The Australia Institute study, carried out by Dr Carole Kayrooz of the University of Canberra and Gerlese Akerlind of the ANU, concluded that much of the deterioration in marking standards was due to commercialisation. It also found that the Howard government's changes to research funding methods—which now often require direct links to industry—had forced many academics to confine themselves to “safe” subjects, because speculative and challenging research was no longer being funded.

By rewriting the research grant guidelines, as well as slashing overall university funding, the government has forced the universities to depend increasingly on entering corporate partnerships, going into business for themselves—including establishing campuses in lucrative offshore markets—and attracting wealthy students.

Since 1996, government funding to universities has been reduced by some $800 million a year—15 percent of total revenue. By 2002, universities will have lost nearly one quarter of their public funding. To offset these cuts, the government has permitted universities to allocate up to 25 percent of their places to full fee-paying students, who would not otherwise qualify for places under the government's HECS fee-repayment scheme.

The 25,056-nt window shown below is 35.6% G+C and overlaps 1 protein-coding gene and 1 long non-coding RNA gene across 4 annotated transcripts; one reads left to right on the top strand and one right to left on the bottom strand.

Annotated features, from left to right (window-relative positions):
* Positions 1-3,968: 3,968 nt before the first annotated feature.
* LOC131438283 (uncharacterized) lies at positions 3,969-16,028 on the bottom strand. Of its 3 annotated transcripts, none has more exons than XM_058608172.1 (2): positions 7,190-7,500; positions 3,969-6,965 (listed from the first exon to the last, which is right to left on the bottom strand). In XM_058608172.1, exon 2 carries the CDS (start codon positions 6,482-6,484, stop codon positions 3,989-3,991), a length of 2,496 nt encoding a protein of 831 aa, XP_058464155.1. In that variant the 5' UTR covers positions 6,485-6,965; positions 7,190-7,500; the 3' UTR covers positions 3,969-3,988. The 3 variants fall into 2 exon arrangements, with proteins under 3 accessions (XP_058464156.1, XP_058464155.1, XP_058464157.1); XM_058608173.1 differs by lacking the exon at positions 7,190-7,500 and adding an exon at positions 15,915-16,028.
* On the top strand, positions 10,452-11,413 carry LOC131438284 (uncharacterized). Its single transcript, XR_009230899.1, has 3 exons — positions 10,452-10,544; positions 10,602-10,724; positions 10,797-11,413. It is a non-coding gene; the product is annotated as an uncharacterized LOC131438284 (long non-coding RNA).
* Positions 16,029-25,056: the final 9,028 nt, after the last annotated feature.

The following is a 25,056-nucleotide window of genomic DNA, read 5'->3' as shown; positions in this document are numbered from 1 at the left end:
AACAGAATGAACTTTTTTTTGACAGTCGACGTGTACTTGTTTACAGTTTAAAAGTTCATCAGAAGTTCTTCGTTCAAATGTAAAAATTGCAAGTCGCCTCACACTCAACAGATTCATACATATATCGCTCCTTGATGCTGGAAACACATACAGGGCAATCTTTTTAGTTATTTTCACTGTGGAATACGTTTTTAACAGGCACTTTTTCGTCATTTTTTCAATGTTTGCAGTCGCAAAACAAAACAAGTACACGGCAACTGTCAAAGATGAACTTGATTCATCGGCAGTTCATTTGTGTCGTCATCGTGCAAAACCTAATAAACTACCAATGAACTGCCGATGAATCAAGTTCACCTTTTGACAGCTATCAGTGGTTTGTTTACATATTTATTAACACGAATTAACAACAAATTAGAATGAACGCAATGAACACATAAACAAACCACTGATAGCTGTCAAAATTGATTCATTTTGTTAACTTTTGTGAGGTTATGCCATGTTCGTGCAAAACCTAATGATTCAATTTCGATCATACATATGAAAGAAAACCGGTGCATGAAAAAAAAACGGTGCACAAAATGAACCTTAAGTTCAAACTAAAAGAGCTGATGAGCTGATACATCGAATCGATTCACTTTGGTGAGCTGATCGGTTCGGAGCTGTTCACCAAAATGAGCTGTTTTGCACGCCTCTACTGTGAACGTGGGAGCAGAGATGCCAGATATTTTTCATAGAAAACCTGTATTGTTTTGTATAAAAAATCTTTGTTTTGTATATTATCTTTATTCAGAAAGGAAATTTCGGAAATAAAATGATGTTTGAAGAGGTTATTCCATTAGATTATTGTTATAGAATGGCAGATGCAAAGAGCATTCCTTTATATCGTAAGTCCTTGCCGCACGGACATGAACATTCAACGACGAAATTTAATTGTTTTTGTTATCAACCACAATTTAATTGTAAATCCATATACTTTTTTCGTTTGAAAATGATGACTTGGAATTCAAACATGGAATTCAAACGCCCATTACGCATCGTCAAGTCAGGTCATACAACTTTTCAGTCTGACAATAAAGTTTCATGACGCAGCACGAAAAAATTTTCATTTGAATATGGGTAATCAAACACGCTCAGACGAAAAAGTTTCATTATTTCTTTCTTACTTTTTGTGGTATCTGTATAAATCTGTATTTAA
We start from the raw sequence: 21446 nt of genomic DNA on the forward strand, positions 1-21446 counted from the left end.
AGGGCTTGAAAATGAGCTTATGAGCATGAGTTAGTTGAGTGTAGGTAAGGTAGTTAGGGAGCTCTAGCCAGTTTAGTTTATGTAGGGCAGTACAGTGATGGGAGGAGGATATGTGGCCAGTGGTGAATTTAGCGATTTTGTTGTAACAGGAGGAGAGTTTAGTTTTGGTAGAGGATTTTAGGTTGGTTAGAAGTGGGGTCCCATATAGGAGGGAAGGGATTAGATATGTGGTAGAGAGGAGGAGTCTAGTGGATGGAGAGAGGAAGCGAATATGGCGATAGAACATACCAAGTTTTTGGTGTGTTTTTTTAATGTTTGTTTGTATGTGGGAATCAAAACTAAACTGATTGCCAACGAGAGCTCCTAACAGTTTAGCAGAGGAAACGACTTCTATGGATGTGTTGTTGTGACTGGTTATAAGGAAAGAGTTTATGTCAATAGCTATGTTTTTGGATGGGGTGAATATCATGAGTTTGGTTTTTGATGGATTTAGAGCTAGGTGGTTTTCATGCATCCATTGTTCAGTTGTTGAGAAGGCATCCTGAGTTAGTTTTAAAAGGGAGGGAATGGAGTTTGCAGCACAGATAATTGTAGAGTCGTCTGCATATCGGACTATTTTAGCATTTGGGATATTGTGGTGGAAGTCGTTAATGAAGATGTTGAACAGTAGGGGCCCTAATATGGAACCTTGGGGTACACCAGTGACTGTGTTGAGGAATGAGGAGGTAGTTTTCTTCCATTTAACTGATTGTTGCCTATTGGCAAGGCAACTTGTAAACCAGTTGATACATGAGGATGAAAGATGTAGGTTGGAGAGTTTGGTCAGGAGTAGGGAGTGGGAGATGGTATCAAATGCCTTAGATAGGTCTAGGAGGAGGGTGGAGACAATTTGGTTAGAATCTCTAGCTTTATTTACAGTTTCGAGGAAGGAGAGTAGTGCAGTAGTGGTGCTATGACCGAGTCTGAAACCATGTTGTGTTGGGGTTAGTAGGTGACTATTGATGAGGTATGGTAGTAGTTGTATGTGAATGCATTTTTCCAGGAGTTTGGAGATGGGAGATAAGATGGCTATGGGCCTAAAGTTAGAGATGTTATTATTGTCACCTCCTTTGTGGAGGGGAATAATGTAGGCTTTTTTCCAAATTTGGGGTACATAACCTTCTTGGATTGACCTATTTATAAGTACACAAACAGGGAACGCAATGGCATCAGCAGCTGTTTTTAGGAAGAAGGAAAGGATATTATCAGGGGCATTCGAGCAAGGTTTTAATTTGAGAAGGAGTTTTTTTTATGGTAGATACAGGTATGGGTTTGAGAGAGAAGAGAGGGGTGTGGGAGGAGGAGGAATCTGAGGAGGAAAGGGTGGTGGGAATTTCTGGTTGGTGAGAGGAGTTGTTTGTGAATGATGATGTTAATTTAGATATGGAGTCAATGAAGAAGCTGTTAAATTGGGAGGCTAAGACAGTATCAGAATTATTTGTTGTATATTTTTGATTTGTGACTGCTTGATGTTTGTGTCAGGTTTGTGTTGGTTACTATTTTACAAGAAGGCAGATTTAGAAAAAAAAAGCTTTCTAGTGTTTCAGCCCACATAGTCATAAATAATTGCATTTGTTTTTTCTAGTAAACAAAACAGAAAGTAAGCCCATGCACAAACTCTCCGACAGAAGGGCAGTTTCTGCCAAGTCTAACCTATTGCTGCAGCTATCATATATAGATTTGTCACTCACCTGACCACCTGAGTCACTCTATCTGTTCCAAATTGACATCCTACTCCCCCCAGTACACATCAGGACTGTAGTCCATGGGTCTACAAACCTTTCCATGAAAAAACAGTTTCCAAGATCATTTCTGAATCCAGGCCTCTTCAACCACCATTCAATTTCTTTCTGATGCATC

According to the most recent federal government report on higher education, domestic fee-paying students are expected to represent 8 percent of all enrolments by 2003. Overseas students, the vast majority of whom are fee-paying, are expected to total 117,000—about 20 percent of all enrolments—in 2003. For the government, the recruitment of overseas students has become a major source of foreign currency income, totalling $3.4 billion a year, making this industry one of Australia's largest export earners.

Federal Education Minister David Kemp and the Australian Vice-Chancellors Committee have effectively closed ranks in order to protect this market. When the Australia Institute report and Dr Steele's evidence received wide coverage in the South-East Asian media in mid-January, they issued a joint statement insisting that foreign students would receive a quality education for their money.

“Conscientious, hard-working Australian university staff are being maligned en masse and fee paying students are being unfairly portrayed as receiving favoured treatment,” the statement declared. “If there is any basis at all to the claims then they will be vigorously investigated and dealt with.”